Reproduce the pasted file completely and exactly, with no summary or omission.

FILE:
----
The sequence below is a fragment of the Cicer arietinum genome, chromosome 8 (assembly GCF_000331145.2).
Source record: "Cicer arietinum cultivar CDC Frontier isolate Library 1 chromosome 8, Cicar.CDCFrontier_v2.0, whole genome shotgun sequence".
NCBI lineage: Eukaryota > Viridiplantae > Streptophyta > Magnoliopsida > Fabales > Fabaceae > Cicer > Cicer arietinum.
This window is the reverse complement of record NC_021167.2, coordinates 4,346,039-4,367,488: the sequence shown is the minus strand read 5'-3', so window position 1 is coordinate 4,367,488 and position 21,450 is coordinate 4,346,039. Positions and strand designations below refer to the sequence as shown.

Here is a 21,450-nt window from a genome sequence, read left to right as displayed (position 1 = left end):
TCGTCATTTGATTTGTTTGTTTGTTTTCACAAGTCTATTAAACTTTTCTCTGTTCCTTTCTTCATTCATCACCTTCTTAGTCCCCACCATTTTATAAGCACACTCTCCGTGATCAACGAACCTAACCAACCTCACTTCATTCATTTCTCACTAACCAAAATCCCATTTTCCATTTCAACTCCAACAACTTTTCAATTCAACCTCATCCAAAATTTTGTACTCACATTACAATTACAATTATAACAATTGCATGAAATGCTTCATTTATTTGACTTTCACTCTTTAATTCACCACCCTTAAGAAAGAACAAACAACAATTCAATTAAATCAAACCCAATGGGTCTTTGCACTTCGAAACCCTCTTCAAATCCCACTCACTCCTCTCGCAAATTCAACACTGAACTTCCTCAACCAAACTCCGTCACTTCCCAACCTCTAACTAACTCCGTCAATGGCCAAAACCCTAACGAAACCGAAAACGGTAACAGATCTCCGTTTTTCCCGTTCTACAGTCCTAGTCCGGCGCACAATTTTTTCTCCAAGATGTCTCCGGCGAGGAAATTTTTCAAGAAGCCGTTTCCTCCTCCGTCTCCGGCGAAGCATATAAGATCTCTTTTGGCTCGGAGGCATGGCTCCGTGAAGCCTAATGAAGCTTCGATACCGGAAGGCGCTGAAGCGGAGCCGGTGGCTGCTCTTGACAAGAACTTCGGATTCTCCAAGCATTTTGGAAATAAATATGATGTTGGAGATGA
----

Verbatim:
The sequence below is a fragment of the Cicer arietinum genome, chromosome 8 (assembly GCF_000331145.2).
Source record: "Cicer arietinum cultivar CDC Frontier isolate Library 1 chromosome 8, Cicar.CDCFrontier_v2.0, whole genome shotgun sequence".
NCBI lineage: Eukaryota > Viridiplantae > Streptophyta > Magnoliopsida > Fabales > Fabaceae > Cicer > Cicer arietinum.
This window is the reverse complement of record NC_021167.2, coordinates 4,346,039-4,367,488: the sequence shown is the minus strand read 5'-3', so window position 1 is coordinate 4,367,488 and position 21,450 is coordinate 4,346,039. Positions and strand designations below refer to the sequence as shown.

Here is a 21,450-nt window from a genome sequence, read left to right as displayed (position 1 = left end):
TCGTCATTTGATTTGTTTGTTTGTTTTCACAAGTCTATTAAACTTTTCTCTGTTCCTTTCTTCATTCATCACCTTCTTAGTCCCCACCATTTTATAAGCACACTCTCCGTGATCAACGAACCTAACCAACCTCACTTCATTCATTTCTCACTAACCAAAATCCCATTTTCCATTTCAACTCCAACAACTTTTCAATTCAACCTCATCCAAAATTTTGTACTCACATTACAATTACAATTATAACAATTGCATGAAATGCTTCATTTATTTGACTTTCACTCTTTAATTCACCACCCTTAAGAAAGAACAAACAACAATTCAATTAAATCAAACCCAATGGGTCTTTGCACTTCGAAACCCTCTTCAAATCCCACTCACTCCTCTCGCAAATTCAACACTGAACTTCCTCAACCAAACTCCGTCACTTCCCAACCTCTAACTAACTCCGTCAATGGCCAAAACCCTAACGAAACCGAAAACGGTAACAGATCTCCGTTTTTCCCGTTCTACAGTCCTAGTCCGGCGCACAATTTTTTCTCCAAGATGTCTCCGGCGAGGAAATTTTTCAAGAAGCCGTTTCCTCCTCCGTCTCCGGCGAAGCATATAAGATCTCTTTTGGCTCGGAGGCATGGCTCCGTGAAGCCTAATGAAGCTTCGATACCGGAAGGCGCTGAAGCGGAGCCGGTGGCTGCTCTTGACAAGAACTTCGGATTCTCCAAGCATTTTGGAAATAAATATGATGTTGGAGATGA